Dried and cracked mud

Severe drought, worsened by climate change, ravages the American West (New York Times)

May 20, 2021

Heat and shifting weather patterns have intensified wildfires and reduced water supplies across the Southwest, the Pacific Coast, and North Dakota. Keith Musselman quoted.

Forest fire burns the forest floor in Saskatchewan

“Zombie fires” detected in Alaska and Canada, set to increase as climate warms (Axios)

May 20, 2021

"Zombie fires" may sound like something straight out of science fiction, but they're a real phenomenon that is likely to become more common in the area ringing the Arctic, and possibly the Arctic itself, as climate change continues, a new study finds. Merritt Turetsky comments on the study and explains its context.

Photo of Bob Anderson

Two CU Boulder profs elected to National Academy of Sciences (Colorado Arts and Sciences Magazine)

May 7, 2021

Geologist (and INSTAAR) Robert S. Anderson and astrophysicist Fran Bagenal recognized for ‘distinguished and continuing achievements in original research’.

Open landfill in the vicinity of Gorak Shep (5,140m), two hours walk south of the Everest basecamp.

Managing Everest’s waste problem (Nepali Times)

April 26, 2021

Report on a management plan for solid waste in Sagarmatha (Mt. Everest) National Park, Nepal, from a paper led by Alton Byers published in Mountain Research Development.

Sunset over the continental divide and subalpine meadow

10 reasons to be optimistic this Earth Day (CU Boulder Today)

April 21, 2021

In celebration of Earth Day’s 51st anniversary, CU Boulder Today explores 10 research-related discoveries led by CU Boulder that have the potential to positively change the way we live and soften humanity’s imprint on our precious planet.

Dwarf birch growing in northern Qikiqtaaluuk, Baffin Island

Ancient plant DNA and pollen found under Baffin Island lake show a greener Arctic (ArcticToday)

April 8, 2021

The snowy landscape of the Arctic was greener more than 100,000 years ago and could get there again as the climate warms and plants migrate further north, new research suggests. Plant DNA taken from soil 10 meters below a lake near Clyde River shows dwarf birch shrubs used to grow up to the northernmost point of Baffin Island, according to research led by Sarah Crump, published in the journal Proceedings of the National Academy of Sciences. The samples, more than 100,000 years old, were found in soil and were more intact than samples from permafrost, suggesting they may have remained unfrozen.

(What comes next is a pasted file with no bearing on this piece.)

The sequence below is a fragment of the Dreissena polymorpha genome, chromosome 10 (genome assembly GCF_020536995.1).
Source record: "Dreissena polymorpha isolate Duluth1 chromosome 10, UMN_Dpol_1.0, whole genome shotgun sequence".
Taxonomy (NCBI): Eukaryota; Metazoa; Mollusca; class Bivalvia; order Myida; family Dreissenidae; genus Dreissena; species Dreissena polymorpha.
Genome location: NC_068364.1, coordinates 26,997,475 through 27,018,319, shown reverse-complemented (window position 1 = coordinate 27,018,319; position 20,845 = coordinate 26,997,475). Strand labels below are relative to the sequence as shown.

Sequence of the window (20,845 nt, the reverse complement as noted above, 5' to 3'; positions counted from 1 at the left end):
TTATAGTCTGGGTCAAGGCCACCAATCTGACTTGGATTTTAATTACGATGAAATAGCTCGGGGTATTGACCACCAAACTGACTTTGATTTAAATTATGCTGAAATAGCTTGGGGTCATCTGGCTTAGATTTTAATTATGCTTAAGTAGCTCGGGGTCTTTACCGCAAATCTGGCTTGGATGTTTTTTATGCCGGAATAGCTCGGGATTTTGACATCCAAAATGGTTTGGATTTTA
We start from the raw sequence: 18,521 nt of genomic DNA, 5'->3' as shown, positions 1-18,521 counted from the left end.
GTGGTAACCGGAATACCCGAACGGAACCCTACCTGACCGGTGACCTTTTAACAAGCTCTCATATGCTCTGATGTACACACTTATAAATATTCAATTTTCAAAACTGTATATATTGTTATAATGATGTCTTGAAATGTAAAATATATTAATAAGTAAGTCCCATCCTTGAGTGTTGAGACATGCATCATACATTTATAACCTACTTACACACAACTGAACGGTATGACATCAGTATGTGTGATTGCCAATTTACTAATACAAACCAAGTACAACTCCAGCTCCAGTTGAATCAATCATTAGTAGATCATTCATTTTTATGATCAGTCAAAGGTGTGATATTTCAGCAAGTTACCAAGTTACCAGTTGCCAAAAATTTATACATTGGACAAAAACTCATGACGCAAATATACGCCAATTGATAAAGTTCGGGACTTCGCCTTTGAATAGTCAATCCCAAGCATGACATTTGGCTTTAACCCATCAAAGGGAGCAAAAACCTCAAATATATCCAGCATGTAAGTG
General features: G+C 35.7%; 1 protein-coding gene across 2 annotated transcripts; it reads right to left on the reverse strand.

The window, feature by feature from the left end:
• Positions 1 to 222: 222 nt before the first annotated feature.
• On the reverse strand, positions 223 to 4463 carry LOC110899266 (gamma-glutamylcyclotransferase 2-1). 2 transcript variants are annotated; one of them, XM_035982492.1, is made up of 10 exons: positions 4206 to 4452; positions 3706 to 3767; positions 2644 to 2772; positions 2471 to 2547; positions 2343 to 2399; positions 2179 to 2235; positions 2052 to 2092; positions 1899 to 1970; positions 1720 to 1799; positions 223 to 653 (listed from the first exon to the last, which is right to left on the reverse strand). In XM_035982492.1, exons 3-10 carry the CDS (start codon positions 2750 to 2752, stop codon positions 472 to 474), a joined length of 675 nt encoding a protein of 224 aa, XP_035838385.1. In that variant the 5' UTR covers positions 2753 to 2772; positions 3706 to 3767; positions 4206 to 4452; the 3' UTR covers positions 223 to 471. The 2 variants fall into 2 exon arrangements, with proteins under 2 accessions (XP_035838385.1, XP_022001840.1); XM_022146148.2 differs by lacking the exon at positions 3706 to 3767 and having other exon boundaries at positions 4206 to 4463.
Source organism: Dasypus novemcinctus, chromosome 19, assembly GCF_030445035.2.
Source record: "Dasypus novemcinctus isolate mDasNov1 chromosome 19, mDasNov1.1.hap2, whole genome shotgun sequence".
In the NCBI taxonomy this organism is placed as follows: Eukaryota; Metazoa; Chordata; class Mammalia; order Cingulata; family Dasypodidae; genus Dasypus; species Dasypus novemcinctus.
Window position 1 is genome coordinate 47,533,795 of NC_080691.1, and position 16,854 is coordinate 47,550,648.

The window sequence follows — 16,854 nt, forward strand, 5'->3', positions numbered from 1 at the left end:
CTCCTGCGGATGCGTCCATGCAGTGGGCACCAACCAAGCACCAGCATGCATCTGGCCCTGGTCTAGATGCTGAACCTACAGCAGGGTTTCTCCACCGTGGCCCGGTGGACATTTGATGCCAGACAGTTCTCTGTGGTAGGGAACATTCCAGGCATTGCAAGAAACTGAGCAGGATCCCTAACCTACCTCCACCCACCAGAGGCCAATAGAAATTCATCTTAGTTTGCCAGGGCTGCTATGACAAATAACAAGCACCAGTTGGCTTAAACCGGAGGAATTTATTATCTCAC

Industrial smokestack and clouds

Despite pandemic shutdowns, carbon dioxide and methane surged in 2020 (NOAA Research News)

April 7, 2021

Levels of the two most important anthropogenic greenhouse gases, carbon dioxide and methane, continued their unrelenting rise in 2020 despite the economic slowdown caused by the coronavirus pandemic response, NOAA announced today. Carbon dioxide levels are now higher than at anytime in the past 3.6 million years. The article mentions the analyses done in INSTAAR's Stable Isotope Lab.

A sunny winter day in Rocky Mountain National Park with snow on the trees and mountains

Increased winter snowmelt threatens western water resources (CU Boulder Today)

April 5, 2021

More snow is melting during winter across the West, a concerning trend that could impact everything from ski conditions to fire danger and agriculture, according to a new CU Boulder analysis of 40 years of data, led by Keith Musselman.

Dwarf birch growing in northern Qikiqtaaluuk, Baffin Island

Arctic was once lush and green, could be again, new research shows (CU Boulder Today)

March 17, 2021

Imagine not a white, but a green Arctic, with woody shrubs as far north as the Canadian coast of the Arctic Ocean. This is what the northernmost region of North America looked like about 125,000 years ago, during the last interglacial period, finds new research from CU Boulder led by Sarah Crump. Researchers analyzed plant DNA more than 100,000 years old retrieved from lake sediment in the Arctic and found evidence of a past ecosystem. As the Arctic warms much faster than everywhere else on the planet in response to climate change, the findings, published this week in the Proceedings of the National Academy of Sciences, may not only be a glimpse of the past but a snapshot of our potential future.

Rolf Kihl, with thick glasses, works in the Sed Lab while wearing his cherished CU Buffs sweater.

In memoriam: Rolf Kihl

March 4, 2021

Rolf Kihl, a meticulous and inventive scientist who established INSTAAR’s Sedimentology Lab and ran it for decades, passed away on January 19, 2021. The INSTAAR community mourns his loss.